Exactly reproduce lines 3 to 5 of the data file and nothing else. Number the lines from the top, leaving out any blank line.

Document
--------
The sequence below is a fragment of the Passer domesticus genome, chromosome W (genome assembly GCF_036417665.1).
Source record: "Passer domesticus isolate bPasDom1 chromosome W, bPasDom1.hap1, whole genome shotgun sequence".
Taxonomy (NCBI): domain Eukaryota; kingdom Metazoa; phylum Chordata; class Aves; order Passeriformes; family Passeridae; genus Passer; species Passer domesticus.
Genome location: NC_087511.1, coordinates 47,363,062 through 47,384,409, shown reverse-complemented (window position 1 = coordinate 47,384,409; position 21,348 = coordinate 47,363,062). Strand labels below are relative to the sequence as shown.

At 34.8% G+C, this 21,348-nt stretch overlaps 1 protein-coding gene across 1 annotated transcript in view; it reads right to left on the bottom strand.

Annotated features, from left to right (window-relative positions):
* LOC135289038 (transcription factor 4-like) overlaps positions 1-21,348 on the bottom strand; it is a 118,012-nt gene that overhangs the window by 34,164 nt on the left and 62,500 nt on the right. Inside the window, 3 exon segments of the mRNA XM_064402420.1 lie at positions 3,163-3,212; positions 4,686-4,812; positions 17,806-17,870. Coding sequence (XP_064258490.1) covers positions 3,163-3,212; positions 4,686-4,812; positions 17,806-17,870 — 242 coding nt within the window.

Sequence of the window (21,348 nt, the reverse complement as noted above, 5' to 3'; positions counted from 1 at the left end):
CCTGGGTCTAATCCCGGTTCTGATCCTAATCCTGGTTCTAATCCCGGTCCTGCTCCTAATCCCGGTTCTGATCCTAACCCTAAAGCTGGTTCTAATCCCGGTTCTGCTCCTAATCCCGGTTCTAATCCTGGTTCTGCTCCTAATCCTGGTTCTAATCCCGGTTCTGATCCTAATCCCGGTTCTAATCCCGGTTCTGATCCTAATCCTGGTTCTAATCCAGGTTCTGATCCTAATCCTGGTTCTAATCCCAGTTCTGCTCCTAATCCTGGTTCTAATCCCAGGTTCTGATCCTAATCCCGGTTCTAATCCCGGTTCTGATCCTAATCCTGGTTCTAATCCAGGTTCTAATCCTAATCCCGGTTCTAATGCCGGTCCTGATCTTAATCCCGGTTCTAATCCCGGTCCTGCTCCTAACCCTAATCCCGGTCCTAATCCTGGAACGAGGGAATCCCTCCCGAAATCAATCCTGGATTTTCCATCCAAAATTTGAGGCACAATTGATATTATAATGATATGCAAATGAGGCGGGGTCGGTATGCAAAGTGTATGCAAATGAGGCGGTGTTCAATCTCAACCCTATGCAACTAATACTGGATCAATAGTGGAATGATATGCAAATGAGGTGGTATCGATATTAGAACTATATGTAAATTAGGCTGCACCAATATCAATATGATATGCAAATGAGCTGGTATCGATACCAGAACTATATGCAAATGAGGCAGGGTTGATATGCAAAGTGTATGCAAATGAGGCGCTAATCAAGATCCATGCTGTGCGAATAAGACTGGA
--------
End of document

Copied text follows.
Taxonomy (NCBI): domain Eukaryota; kingdom Metazoa; phylum Chordata; class Aves; order Passeriformes; family Passeridae; genus Passer; species Passer domesticus.
Genome location: NC_087511.1, coordinates 47,363,062 through 47,384,409, shown reverse-complemented (window position 1 = coordinate 47,384,409; position 21,348 = coordinate 47,363,062). Strand labels below are relative to the sequence as shown.

At 34.8% G+C, this 21,348-nt stretch overlaps 1 protein-coding gene across 1 annotated transcript in view; it reads right to left on the bottom strand.